Why didn’t Flint treat its water? An answer, at last

FLINT — Back in 2014, Flint water treatment workers expected they’d add corrosion control to the city’s drinking water — chemicals that would that would have prevented a public health crisis — after the city switched its water supply. But the Michigan Department of Environmental Quality said they didn’t have to.

Up to this point, it’s been hard to understand why the state didn’t require Flint to use corrosion control, chemicals that stop lead from leaching into the city’s water supply. And the state’s rationale, that it misunderstood federal guidelines, has mystified water treatment experts interviewed by the Free Press. It also drew scorn from the Flint Water Advisory Task Force, appointed by Gov. Rick Snyder himself to investigate the crisis — the task force called MDEQ’s interpretation of the rule “egregious” and “lax,” saying it bypassed important and obvious questions about water safety.

But testimony at a legislative hearing this week from the city’s utilities chief may help explain why: When Flint began to pump drinking water from the Flint River, the city’s water treatment plant wasn’t capable of adding corrosion control treatment, not without equipment upgrades the broke city couldn’t afford.

In fact, Flint didn’t start to install the required equipment until November 2015, when MDEQ signed off on a October permit application for a temporary phosphate feed system while a permanent feed was under construction, according to state records.

That’s the same month Snyder finally acknowledged that there was a problem in Flint, that the abundant evidence amassed by independent researchers was accurate, and that the city’s drinking water was not safe.

It’s critical context for understanding the state’s disastrous decision-making in Flint.

Michael Glasgow, then a lab supervisor and now the city’s utilities administrator, testified Tuesday at a legislative hearing about the Flint water crisis.

The state has said, for months, that MDEQ misinterpreted the federal Lead and Copper Rule, a guideline for treating water to prevent the kind of public health crisis that happened in Flint — because water pumped from the Flint River hadn’t been dosed with corrosion control chemicals, the city’s residents were exposed to lead-contaminated water, for almost two years, including nearly 9,000 children younger than 6.

And even after the U.S. Environmental Protection Agency told the state last spring that Flint must begin corrosion control immediately, the state didn’t act — in official emails, claiming it was appropriate to continue monitoring the city’s water before changing its treatment, even as two rounds of state testing showed lead levels in the city’s drinking water climbing.

The decision to skip corrosion control certainly didn’t save money. Corrosion-control chemicals, which keep lead contained by coating the inside of plumbing pipes, are cheap; some reports estimate the cost of treating Flint River water at less than $150 a day.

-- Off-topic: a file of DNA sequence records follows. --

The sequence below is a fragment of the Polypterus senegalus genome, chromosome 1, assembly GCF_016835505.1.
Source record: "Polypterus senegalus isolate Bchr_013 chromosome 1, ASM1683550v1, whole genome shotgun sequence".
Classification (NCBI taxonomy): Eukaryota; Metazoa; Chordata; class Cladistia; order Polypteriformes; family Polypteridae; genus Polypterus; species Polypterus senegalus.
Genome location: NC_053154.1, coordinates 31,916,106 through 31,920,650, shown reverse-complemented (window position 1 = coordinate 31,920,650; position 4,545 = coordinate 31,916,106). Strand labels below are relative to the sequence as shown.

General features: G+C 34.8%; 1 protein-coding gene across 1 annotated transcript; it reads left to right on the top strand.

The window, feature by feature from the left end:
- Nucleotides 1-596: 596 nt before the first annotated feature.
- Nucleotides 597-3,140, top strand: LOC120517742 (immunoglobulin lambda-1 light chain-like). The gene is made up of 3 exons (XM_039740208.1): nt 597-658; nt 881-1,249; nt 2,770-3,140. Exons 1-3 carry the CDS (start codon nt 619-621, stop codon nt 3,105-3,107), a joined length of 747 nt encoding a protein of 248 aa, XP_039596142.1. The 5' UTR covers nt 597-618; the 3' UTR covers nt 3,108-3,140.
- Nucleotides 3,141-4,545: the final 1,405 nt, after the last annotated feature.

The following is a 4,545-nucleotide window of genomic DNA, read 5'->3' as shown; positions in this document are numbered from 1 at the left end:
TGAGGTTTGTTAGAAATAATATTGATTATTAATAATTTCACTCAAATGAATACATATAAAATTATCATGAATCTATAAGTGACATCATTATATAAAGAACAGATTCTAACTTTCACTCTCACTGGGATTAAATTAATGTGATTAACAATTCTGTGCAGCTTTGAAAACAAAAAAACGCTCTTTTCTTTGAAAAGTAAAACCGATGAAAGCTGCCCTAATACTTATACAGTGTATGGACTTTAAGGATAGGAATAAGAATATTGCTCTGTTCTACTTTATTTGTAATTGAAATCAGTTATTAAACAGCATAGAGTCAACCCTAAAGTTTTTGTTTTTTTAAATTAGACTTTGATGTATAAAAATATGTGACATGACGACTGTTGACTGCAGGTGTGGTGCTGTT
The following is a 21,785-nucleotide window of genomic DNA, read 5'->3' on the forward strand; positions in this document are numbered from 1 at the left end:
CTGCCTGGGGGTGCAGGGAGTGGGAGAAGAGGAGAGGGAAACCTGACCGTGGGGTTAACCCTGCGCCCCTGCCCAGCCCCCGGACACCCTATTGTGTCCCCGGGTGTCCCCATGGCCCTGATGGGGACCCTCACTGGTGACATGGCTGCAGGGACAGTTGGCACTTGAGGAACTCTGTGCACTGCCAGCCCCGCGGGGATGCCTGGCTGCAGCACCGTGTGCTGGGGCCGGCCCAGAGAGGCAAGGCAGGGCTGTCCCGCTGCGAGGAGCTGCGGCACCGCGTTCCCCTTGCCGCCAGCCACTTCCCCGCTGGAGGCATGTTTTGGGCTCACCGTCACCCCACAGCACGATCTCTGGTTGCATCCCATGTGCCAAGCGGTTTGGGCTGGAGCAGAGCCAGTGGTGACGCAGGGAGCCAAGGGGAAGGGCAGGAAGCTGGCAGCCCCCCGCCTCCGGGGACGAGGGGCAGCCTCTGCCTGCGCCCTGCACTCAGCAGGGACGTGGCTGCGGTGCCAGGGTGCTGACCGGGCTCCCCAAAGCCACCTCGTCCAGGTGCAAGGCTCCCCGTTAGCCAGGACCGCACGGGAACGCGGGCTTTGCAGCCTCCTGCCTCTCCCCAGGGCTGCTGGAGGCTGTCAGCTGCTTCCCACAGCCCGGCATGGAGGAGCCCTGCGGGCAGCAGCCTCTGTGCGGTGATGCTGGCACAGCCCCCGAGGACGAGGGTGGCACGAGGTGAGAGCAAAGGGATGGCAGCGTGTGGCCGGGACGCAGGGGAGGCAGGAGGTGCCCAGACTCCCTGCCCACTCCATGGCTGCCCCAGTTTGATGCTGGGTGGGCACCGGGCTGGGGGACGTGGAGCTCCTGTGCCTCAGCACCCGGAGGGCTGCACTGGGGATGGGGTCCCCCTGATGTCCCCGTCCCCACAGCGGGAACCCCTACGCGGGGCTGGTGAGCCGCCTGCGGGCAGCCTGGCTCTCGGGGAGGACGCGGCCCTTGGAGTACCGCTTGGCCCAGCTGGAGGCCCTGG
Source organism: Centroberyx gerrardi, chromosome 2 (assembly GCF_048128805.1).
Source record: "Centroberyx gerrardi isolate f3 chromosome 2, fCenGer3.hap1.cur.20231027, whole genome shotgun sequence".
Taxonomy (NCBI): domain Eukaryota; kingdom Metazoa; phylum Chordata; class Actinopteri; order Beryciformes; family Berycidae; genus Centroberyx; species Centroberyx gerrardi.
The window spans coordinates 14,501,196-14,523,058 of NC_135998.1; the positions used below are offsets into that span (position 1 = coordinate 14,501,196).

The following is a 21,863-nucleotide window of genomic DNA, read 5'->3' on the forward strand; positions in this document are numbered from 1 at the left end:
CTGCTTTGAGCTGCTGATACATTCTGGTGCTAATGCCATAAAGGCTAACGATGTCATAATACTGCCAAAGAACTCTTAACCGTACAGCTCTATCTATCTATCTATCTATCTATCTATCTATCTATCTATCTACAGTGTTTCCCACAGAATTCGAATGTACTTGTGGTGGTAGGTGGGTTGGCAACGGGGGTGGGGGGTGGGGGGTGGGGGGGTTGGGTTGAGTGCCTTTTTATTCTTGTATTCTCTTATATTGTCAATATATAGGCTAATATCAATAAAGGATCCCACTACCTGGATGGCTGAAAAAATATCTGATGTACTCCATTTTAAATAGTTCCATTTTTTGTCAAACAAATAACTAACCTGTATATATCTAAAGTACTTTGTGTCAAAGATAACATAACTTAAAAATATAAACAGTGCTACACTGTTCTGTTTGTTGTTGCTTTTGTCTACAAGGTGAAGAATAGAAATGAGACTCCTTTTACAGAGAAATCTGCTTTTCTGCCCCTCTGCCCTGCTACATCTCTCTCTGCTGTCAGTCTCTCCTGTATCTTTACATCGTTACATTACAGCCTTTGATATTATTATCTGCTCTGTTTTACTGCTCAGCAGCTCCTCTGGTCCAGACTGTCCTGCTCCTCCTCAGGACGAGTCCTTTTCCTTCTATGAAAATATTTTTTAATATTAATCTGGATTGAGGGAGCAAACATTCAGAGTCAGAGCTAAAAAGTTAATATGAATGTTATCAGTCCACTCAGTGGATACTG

Plant upgrades, however, are expensive. A 2014 engineering report, performed in conjunction with a bond offering for a new regional water authority the state OK’d Flint to join in 2013, said the local treatment plant would require $8 million in upgrades to process the Lake Huron water the new system would pump.

Flint was broke by the time it joined the new regional water authority, and under the oversight of a state-appointed emergency manager hired to cut costs. And it was still broke the next year, when a different emergency emergency manager opted to pull drinking water from the Flint River while the new system was under construction, instead of purchasing water from the Detroit system Flint had patronized for years.

Both choices were billed as cost-saving measures, justified because of Flint’s financial situation.

That 2009 report didn’t specify how much of that $8 million total installation of corrosion control equipment would account for, but the idea that Flint’s plant needed a corrosion control upgrade wasn’t new. A 2009 engineering analysis associated with the same water system detailed equipment necessary to add corrosion control at Flint’s plant: a 6,000-gallon bulk storage tank, a transfer pump and a 120-gallon day tank and chemical metering pumps.

According to MDEQ, no upgrades to corrosion-control equipment were made at the plant before it began to pump and treat Flint River water, more corrosive than the Lake Huron water it expected to use when the new system was complete.

I asked Ari Adler, a spokesman for Gov. Rick Snyder, whether the plant’s lack of equipment was a factor in the state’s decision to skip corrosion control. Adler stuck with the state’s line, that MDEQ misunderstood the Lead and Copper Rule. Nor, Adler said, did the Flint plant’s capacity impact the state’s decisions in the wake of EPA’s order to start corrosion control immediately.

In a series of emails earlier this year, MDEQ spokespeople said the state hadn’t required Flint to upgrade its corrosion control equipment because upgrades of its corrosion control equipment weren’t required.

It’s the kind of circular, maddening illogic that makes parsing the causes and consequence of the Flint water crisis so maddening.

But one thing’s sure: As we all work to understand what happened in Flint, the conditions at the water treatment plant — and whether the cost of adding equipment impacted public health decisions — should be a part of the conversation.

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Posted by Tribune News Services

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